Foreign Market Entry and Diversification

Assignment #3 Foreign Market Entry and Diversification Daniel S. Carrera Dr. Kimberly Anthony Strategic Management – BUS 599 Strayer University – Newport News 4 August 2011 Abstract This paper will identify and discuss the trends in global beer markets. It will discuss how Modelo’s International expansion was made possible through strategic partnerships with experienced distributors in local markets. The paper will focus on how Modelo should enter in the foreign market and what is the best strategy. We will discuss various challenges Modelo will face from his competitors and whether he should diversify his business to promote growth.

During the past five years, on a pure alcohol-equivalent basis, beer has increased its share of total alcohol consumption by more than 200 basis points (bps) to 41. 1% (Kaplan, 2003). In 2008 the trend slowed somewhat and beer’s year-on-year share of total alcohol consumption remained flat. In emerging markets, beer has generally shown higher growth than other alcohol categories as consumers gradually switch from local, generally high-alcohol, subsistence products towards attractively packaged, higher-quality, commercially produced beer.

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In South and Central America, beer’s share of total alcohol consumption is now 51. 5% with increases in Colombia partly offset by recent declines in Mexico and Brazil (Karrenbrock, 1990). In Eastern Europe, beer has been gaining share from spirits for some time and now accounts for 48. 0% of alcohol consumption. The past five years have also seen consistent gains in Africa and Asia where beer’s share of commercially produced alcohol now stands at 49. 0% and 32. 8% respectively – thanks, partly, to a greater emphasis on quality and accessibility (Karrenbrock, 1990).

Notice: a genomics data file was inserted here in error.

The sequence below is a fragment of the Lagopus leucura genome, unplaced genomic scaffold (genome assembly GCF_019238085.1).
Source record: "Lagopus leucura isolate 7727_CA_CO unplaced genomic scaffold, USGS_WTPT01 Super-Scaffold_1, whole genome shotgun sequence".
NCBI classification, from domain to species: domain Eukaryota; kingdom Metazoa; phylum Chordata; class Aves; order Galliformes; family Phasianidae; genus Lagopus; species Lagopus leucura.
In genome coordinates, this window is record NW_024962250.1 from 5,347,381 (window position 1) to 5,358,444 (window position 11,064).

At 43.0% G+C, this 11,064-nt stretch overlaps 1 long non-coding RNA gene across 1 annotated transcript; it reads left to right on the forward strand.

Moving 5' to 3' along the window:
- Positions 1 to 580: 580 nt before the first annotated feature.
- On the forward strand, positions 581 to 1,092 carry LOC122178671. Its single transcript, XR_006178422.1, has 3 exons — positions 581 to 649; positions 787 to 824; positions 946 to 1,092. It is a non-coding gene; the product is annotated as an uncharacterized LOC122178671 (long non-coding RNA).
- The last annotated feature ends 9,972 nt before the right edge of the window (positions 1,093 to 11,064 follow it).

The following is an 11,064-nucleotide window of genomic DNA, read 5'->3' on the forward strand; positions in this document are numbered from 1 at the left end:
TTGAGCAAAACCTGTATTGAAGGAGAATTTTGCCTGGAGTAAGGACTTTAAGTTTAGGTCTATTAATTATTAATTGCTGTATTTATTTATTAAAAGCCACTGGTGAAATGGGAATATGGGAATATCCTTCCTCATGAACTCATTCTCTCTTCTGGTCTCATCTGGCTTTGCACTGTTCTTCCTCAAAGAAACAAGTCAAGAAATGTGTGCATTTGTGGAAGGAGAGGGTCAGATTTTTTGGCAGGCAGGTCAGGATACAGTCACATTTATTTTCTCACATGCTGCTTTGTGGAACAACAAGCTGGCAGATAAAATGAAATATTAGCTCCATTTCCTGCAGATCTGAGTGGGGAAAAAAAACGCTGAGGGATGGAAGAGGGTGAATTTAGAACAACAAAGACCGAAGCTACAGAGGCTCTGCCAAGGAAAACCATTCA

In more mature markets, a wider variety of alcohol products compete in a sophisticated marketing and retail environment. In North America, beer has been losing share as spirits have benefited from more extensive marketing and greater availability in certain states that said, beer’s share stabilized at 56. 3% during 2008 as the economy slowed and brewers introduced innovative products, new packs and marketing initiatives (Berndt, 1996). In Western Europe, where beer now claims 36. 8%, the wine category has increased its share as lower-cost offerings have become more widely available.

Over the past five years, the beer category has maintained a Compound Annual Growth Rate (CAGR) of 4. 8% globally (Narver, 1990). During this period, Eastern Europe saw a high single-digit CAGR as personal disposable incomes increased (Czinkota, 1997). In Western Europe, the prevalence of competitive categories and a shift in beer consumption away from on-premise outlets meant that CAGR was negative. Recently, consumer spending in Eastern Europe has also slowed – an indication, along with already high per capita consumption, that the beer category is maturing.

Central and South Africa grew at a CAGR of 6. 3% over the period while North America had modest growth at a 0. 5% CAGR. Africa shows strong levels of growth with a five-year CAGR of 6. 4%. Asia’s growth in beer over the past five years remains the highest of any region, averaging 8. 4%. China in particular has seen growth in beer averaging 10. 7% per year, fuelled by the growing economy and the increasing availability of beer. Looking forward, there is a significant opportunity for the beer category to grow at the expense of non-commercial forms of alcohol, particularly in Latin America, Africa and Asia.